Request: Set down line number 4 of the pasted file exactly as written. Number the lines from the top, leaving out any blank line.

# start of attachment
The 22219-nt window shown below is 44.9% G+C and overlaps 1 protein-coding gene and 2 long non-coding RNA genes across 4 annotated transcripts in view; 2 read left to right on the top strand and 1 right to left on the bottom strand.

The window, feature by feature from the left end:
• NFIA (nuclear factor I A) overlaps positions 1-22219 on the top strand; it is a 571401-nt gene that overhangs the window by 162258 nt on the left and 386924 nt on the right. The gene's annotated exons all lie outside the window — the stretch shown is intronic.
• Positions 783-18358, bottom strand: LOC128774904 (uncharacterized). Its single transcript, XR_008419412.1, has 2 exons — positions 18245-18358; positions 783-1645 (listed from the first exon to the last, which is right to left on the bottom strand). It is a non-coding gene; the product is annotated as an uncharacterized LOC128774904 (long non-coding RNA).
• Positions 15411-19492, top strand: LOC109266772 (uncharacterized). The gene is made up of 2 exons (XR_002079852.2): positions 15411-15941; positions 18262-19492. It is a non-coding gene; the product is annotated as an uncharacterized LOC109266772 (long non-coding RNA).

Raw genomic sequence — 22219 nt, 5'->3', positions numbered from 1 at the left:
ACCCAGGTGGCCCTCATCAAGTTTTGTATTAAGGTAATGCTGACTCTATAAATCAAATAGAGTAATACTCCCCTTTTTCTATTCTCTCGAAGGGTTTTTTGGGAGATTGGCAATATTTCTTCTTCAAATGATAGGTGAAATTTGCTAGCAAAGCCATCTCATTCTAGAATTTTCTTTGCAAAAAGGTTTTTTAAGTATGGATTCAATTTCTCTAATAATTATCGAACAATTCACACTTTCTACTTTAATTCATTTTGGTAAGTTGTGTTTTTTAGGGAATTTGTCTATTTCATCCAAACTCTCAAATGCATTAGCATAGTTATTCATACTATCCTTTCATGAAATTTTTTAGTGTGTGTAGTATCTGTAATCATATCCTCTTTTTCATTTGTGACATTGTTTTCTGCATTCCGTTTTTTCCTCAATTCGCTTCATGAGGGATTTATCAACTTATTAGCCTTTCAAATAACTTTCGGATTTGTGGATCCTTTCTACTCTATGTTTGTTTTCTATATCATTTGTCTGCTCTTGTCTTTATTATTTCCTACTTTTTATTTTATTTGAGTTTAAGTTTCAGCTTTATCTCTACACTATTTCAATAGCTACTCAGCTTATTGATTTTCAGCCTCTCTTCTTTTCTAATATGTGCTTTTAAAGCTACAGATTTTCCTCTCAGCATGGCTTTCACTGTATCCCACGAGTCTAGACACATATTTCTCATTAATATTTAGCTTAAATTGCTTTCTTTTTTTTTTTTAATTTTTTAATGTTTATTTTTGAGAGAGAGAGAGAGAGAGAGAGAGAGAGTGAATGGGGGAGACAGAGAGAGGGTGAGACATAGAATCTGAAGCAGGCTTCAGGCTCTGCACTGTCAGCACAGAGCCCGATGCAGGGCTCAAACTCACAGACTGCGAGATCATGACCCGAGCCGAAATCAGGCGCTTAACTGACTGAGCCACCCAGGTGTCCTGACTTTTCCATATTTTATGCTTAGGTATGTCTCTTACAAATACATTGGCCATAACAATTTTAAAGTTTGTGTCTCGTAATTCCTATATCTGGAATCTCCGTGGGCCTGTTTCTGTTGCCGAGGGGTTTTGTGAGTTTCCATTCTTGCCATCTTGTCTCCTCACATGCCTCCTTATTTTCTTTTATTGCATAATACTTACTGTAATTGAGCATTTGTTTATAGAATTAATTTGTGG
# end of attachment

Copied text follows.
• Positions 783-18358, bottom strand: LOC128774904 (uncharacterized). Its single transcript, XR_008419412.1, has 2 exons — positions 18245-18358; positions 783-1645 (listed from the first exon to the last, which is right to left on the bottom strand). It is a non-coding gene; the product is annotated as an uncharacterized LOC128774904 (long non-coding RNA).